560 F.2d 990
2 Fed. R. Evid. Serv. 692
UNITED STATES of America, Plaintiff-Appellee,
Theodore Jay GANO, Defendant-Appellant.
United States Court of Appeals,
Argued July 18, 1977.
Decided Aug. 11, 1977.
Bruce E. Miller, Asst. U. S. Atty., Topeka, Kan. (E. Edward Johnson, U. S. Atty., Topeka, Kan., on the brief), for plaintiff-appellee.
John O. Martin, Asst. Federal Public Defender, Kansas City, Kan. (Leonard D. Munker, Federal Public Defender, Kansas City, Kan., on the brief), for defendant-appellant.
Before McWILLIAMS and DOYLE, Circuit Judges, and MARKEY,* Chief Judge.
WILLIAM E. DOYLE, Circuit Judge.
This is an appeal from a conviction on three counts of the crime of having carnal knowledge of a female under the age of 16, contrary to 18 U.S.C. § 2032. The questions which are advanced in this effort to obtain a reversal are whether the trial court erred in receiving testimony as to other offenses allegedly committed by the defendant, and whether the government satisfied its burden of proving that the defendant had the necessary mental capacity to commit the offense charged in the indictment.
The defendant was employed as a social worker at the Veterans Administration Hospital in Topeka, Kansas. His assignment was to counsel members of the families of patients. The patient in this instance was a dentist, who was being treated for psychiatric problems. He had three children, the oldest of whom was 15, the youngest four. The 15-year-old, Cynthia, became acquainted with defendant incident to the defendant counselling her mother and other members of the family.
In September 1974, defendant commenced counselling the mother and sex became the main area of discussion. Soon after this, the family moved to Topeka where the hospital was and the mother began to see defendant two to three times a week. At these sessions sex was the main area which was discussed. This ultimately led to intercourse between the mother and the defendant. Prior to this incident, there was an extensive program of establishing trust, engaging in body massage, plus other actions designed to break down barriers and inhibitions by means of psuedo-treatment methods.
During the several month period in which all of the alleged actions occurred, the 15-year-old daughter, who had been attending school in Missouri, moved to Topeka and immediately defendant's focus was shifted to her. About the same program was followed in his dealings with this young girl. Counselling sessions were had with the 15-year-old about three times a week and sexual topics together with massage were the principal activities. As in dealing with the mother, he sought to develop a trusting and uninhibited relationship with her. Finally, on December 17, 1974, he induced her to have sexual relations with him in his Veterans Administration Hospital office. After this he urged her not to tell anyone what had happened because, so he maintained, this would destroy their relationship. However, she refused to return for sessions with him after the December 17 occurrence and eventually did so only as a result of her mother's urging. The mother was also persuaded to surreptitiously give the daughter marijuana in food. This was represented as an attempt to relax the child and to thereby assist the therapy. About this time the child ceased her communication with her mother, and on January 10, 1975, defendant took the girl to a movie after she had had marijuana in her food and then afterwards took her to his office at the Veterans Administration Hospital, where they again had intercourse. Intercourse again occurred at the office on January 15, 1975.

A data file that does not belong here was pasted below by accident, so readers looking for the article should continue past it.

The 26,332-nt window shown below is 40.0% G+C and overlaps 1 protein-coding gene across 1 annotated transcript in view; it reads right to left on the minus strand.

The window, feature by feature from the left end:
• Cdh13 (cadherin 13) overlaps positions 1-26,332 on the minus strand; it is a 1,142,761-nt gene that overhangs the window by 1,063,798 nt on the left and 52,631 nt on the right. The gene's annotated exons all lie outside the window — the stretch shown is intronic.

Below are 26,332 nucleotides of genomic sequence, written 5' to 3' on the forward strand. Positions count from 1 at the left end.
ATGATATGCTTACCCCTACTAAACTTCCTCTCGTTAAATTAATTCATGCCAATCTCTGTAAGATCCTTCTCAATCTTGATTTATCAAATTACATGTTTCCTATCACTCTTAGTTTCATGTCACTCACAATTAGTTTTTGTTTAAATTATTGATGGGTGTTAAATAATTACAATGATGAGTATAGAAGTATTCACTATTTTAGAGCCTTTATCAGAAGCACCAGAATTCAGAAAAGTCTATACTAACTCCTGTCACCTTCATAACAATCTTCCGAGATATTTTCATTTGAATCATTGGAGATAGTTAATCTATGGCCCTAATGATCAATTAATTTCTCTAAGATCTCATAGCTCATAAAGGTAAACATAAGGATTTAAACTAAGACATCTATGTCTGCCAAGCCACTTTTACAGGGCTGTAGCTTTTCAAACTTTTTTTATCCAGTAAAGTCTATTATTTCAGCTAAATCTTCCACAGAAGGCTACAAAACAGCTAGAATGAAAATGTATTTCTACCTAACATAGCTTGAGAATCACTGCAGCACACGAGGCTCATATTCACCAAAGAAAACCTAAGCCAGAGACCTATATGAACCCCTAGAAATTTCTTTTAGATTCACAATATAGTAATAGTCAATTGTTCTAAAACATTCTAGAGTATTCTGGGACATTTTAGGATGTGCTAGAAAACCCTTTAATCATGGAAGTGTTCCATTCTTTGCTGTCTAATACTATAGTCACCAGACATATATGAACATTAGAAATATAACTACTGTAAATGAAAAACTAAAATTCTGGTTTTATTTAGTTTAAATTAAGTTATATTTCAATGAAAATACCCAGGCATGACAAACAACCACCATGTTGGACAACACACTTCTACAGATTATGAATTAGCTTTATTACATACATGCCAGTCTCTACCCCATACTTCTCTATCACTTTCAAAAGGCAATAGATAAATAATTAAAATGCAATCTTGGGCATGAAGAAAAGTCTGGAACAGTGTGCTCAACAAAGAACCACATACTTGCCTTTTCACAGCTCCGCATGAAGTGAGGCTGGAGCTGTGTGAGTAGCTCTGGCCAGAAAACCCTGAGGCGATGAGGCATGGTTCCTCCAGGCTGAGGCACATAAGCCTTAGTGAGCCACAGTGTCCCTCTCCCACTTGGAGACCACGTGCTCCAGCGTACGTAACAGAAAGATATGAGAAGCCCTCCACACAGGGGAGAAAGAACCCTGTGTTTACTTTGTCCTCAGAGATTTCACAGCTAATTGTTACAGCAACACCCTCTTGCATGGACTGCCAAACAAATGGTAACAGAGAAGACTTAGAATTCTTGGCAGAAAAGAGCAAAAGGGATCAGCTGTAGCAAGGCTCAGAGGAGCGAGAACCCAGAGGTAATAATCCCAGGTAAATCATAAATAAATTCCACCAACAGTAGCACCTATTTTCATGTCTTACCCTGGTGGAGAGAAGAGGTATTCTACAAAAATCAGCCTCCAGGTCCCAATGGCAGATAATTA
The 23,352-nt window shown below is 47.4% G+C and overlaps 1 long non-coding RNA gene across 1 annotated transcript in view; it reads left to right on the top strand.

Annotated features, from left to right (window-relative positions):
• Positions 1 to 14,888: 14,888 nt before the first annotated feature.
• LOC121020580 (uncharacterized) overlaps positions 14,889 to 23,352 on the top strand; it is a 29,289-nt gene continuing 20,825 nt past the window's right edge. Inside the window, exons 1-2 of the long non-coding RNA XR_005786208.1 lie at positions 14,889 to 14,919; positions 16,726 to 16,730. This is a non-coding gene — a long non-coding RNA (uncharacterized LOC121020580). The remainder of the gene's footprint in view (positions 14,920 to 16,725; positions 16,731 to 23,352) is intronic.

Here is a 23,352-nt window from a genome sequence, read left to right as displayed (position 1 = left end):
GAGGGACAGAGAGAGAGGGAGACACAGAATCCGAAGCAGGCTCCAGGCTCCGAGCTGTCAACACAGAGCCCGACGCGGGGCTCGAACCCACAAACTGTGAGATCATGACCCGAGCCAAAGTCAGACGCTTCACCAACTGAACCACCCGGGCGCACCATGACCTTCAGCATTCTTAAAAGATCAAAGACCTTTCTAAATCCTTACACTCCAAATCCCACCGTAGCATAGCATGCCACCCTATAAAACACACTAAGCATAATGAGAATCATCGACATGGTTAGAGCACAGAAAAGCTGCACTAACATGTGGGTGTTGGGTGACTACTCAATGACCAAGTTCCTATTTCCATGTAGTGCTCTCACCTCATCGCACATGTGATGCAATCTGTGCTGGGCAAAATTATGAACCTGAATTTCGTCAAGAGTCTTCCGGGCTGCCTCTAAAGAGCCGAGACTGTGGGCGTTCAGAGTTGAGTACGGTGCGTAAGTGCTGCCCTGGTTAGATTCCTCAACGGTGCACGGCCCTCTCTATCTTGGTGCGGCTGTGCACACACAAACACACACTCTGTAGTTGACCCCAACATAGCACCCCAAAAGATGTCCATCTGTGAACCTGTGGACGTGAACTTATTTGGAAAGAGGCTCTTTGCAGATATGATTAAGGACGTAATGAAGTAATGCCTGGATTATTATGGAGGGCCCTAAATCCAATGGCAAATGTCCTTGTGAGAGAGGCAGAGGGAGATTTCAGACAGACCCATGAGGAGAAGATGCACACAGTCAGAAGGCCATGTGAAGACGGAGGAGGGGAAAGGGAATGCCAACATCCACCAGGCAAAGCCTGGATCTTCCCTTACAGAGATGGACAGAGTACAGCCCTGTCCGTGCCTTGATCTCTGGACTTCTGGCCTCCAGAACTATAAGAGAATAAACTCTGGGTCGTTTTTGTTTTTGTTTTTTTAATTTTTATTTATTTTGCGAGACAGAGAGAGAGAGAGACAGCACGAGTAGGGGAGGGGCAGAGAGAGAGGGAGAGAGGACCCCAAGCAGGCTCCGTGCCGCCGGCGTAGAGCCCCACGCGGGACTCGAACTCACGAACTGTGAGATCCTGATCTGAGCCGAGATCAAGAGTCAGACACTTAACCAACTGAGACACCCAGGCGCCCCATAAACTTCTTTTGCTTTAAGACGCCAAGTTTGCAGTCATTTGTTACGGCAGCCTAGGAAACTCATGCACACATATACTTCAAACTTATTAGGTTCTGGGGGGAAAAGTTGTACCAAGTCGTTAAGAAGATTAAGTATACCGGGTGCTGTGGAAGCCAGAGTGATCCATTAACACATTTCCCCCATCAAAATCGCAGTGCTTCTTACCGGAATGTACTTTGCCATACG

He saw the child frequently thereafter, and in mid-February, there was a weekend trip to Wichita on the pretext that it would be therapeutic. On February 13, 1975, he and the girl traveled to Kansas City, Missouri. There were frequent acts of intercourse during this period of time.
As indicated above, the sole question for our determination is whether it was error to admit testimony pertaining to crimes other than that charged in the indictment. Also received was testimony that defendant had sold marijuana to the mother for her own use and for the purpose of giving it to the child; that this was as a prelude to one of the charged offenses. Further received was evidence that he gave marijuana to the girl. All of this was objected to, and the trial court overruled the objections at the same time cautioning the jury that this evidence was admissible for a limited purpose, that of showing opportunity, preparation, plan, knowledge or absence of mistake or accident in connection with the charged offenses. Following the close of the trial, the judge gave an additional instruction which again limited the evidence received.
The argument of defendant is that the testimony as to other acts, including one act of intercourse with the mother, is not probative and that it does not establish opportunity, preparation, plan, knowledge or absence of mistake or accident. He says also that the error is compounded because of the fact that no issue existed as to the commission of the acts. The government maintains that the evidence was admissible because it was relevant to the defense of insanity and because it concerned matters so closely connected to the charged offenses that it is indivisible from the acts which are set forth in the indictment. An alternative position of the government is that the evidence shows a scheme, plan, knowledge, opportunity, etc.
We are of the opinion that the court did not err in receiving this testimony. The part of the evidence which is at first somewhat questionable is that pertaining to the act of sexual intercourse with the mother.1 This was separated in time from the acts which were perpetrated against the daughter. Also, where the act is against another victim and is separated in time from that which took place with the person described in the indictment, it is at least suspect. However, in this case we see no basis for distinguishing the one act involving the mother from the subsequent ones involving the daughter. In both instances the method employed by defendant was essentially the same. It was under the guise of therapy or treatment. Defendant manipulated both the mother and the daughter and played them one against the other even using marijuana to aid him in carrying out his scheme. Not only do we consider the evidence relevant and material, it appears to us that it would be difficult to divide up the numerous incidents since they were closely interrelated so as to be indispensable to a complete showing.